- The new biosecurity module relates to the practices of preventing, reducing, or eliminating the introduction of infectious disease among cattle.
- Each step is designed to protect cattle health, improve farm efficiency, and keep Canadian milk of the highest quality.
The quality milk produced by the Canadian dairy farmers is regarded world-wide as an example of excellence in the industry. Though every step of the supply chain is essential in ensuring this quality, production begins with the farmers. Canadian dairy farmers have long understood the importance of practices which reduce the spread of infectious diseases on the farm. The impact on animal health, milk quality, and farm efficiency is clear, and with ever evolving methods of protecting the health of cattle, many farmers and veterinarians alike have adapted their work to provide the best care possible.
In September of 2019, the proAction® national quality assurance program led by Dairy Farmers of Canada (DFC), in conjunction with provincial dairy associations, moved a new module, biosecurity, into its required assessments. This critical step made industry standards for biosecure farm practices mandatory, measurable and transparent. This is the latest phase for the proAction initiative which built on the program previously known as Canadian Quality Milk. The proAction program now has a 99% registration rate* of Canadian dairy farmers in the rolled out requirements and accountability measures for food safety, animal care, and livestock traceability.
The new biosecurity module relates to the practices of preventing, reducing, or eliminating the introduction of infectious disease among cattle. These practices include identifying points of entry and spread of disease throughout the farm and implementing methods of sanitation management for cattle, equipment, vehicles, and personnel.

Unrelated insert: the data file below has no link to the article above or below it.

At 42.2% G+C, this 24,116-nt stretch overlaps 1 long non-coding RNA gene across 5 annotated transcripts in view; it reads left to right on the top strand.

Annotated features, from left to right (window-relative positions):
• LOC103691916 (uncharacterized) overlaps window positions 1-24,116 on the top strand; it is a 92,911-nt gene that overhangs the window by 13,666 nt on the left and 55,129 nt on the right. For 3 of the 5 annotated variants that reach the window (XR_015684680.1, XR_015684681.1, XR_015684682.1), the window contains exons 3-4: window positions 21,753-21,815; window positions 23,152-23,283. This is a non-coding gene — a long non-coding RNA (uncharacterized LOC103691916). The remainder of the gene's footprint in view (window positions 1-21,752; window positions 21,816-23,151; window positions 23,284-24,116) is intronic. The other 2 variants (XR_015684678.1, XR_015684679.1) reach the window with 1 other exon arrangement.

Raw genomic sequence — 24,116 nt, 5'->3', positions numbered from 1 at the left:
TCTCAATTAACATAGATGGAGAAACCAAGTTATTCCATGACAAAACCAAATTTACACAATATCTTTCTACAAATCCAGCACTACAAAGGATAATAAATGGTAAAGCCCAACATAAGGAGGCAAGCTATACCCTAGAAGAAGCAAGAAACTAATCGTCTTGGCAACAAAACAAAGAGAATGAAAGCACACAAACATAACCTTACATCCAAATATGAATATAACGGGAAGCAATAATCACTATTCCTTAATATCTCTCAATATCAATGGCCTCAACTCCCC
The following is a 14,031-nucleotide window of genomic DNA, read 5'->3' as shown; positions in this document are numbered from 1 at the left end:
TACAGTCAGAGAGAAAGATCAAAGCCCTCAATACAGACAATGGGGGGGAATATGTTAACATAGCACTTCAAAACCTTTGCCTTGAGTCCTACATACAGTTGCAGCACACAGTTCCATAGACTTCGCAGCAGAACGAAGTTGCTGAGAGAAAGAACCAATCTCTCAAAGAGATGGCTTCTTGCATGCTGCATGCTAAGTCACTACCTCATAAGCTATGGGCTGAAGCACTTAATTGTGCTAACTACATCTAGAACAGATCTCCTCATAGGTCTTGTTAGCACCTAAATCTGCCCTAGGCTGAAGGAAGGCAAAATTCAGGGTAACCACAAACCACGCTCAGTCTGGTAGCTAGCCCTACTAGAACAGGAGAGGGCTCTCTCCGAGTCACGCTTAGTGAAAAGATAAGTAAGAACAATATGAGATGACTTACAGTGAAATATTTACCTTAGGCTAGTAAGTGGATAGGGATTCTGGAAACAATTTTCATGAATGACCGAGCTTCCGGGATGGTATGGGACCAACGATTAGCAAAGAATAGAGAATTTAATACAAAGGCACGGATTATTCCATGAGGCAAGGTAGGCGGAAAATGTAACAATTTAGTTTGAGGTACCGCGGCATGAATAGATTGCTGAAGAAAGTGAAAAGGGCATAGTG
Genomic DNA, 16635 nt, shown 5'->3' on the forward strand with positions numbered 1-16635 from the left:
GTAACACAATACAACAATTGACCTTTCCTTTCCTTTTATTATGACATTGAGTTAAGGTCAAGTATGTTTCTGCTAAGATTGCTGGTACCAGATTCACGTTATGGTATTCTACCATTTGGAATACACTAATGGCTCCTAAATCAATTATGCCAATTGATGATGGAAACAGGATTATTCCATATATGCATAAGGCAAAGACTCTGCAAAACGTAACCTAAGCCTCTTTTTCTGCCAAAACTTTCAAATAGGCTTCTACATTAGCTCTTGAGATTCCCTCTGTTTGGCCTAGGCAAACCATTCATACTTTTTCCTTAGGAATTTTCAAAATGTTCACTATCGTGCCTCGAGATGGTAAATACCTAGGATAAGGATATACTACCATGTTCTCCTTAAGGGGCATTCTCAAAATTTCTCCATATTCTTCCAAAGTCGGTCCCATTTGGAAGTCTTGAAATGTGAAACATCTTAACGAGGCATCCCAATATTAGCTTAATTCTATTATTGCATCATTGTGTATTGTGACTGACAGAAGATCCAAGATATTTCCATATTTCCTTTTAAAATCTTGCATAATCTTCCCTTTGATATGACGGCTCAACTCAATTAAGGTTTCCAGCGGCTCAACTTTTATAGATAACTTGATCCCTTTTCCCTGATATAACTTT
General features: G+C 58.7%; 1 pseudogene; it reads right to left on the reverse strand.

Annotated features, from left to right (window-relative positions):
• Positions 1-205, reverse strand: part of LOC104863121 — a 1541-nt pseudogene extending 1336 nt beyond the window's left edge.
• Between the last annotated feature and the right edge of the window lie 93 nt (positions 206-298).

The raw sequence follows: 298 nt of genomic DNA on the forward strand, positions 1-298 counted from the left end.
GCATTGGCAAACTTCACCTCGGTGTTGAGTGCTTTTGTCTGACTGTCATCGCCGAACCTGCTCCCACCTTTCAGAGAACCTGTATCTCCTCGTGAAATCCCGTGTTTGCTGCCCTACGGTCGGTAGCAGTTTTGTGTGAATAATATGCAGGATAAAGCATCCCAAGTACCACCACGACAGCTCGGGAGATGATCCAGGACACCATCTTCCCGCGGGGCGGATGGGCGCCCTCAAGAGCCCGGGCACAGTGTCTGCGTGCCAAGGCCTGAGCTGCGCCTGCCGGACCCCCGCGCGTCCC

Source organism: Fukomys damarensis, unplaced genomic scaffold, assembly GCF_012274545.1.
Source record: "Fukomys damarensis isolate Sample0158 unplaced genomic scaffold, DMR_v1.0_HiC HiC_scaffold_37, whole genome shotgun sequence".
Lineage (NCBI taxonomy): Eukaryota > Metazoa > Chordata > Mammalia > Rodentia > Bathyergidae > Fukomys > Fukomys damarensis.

Each step is designed to protect cattle health, improve farm efficiency, and keep Canadian milk of the highest quality. Examples of these new standards range from appropriate protection such as clean boots or boot covers for guests, biosecurity signage, and clear records of diseases on the farm.
In this module, a farm must conduct a Biosecurity Risk Assessment Questionnaire (RAQ) every 2 years with their herd veterinarian and implement clearly documented Standard Operating Procedures (SOP) related to biosecurity. These measures provide the data and processes required to demonstrate the level of excellence required by proAction, already attained by many farmers today.
The value of proAction was presented in the 2017-2018 progress report which showed third-party recognition by the Canadian Food Inspection Agency (CFIA) and the National Farm Animal Care Council (NFACC). The report also detailed a high level of compliance with animal care requirements in the first year of validation, proving that most Canadian dairy farmers met the proAction requirements on their first validation assessment, without needing to adjust their practices.
More recently, because of proAction, DFC received recognition by Unilever, that the way milk is produced in Canada compares with their robust Sustainable Agriculture Code.
The next and final module of proAction will be the environment component, scheduled to become available for validation by farms in September of 2021. The status of the Canadian dairy industry as world leader is now proven, and recognized, by the thorough documentation required by proAction, which provides transparency for customers such as processors, and demonstrates a measurable commitment to optimization and ongoing improvements by all dairy farmers. Ongoing learning and optimization is essential for proAction, and as the program moves forward, the lessons learned will provide suggestions for continued improvements, solidifying the industry’s place as a world leader.
To learn more about the proAction program, please visit https://www.dairyfarmers.ca/proaction.
* The remaining 1% includes new farms, farms with late corrective actions required, or those afflicted by disasters or major incidents.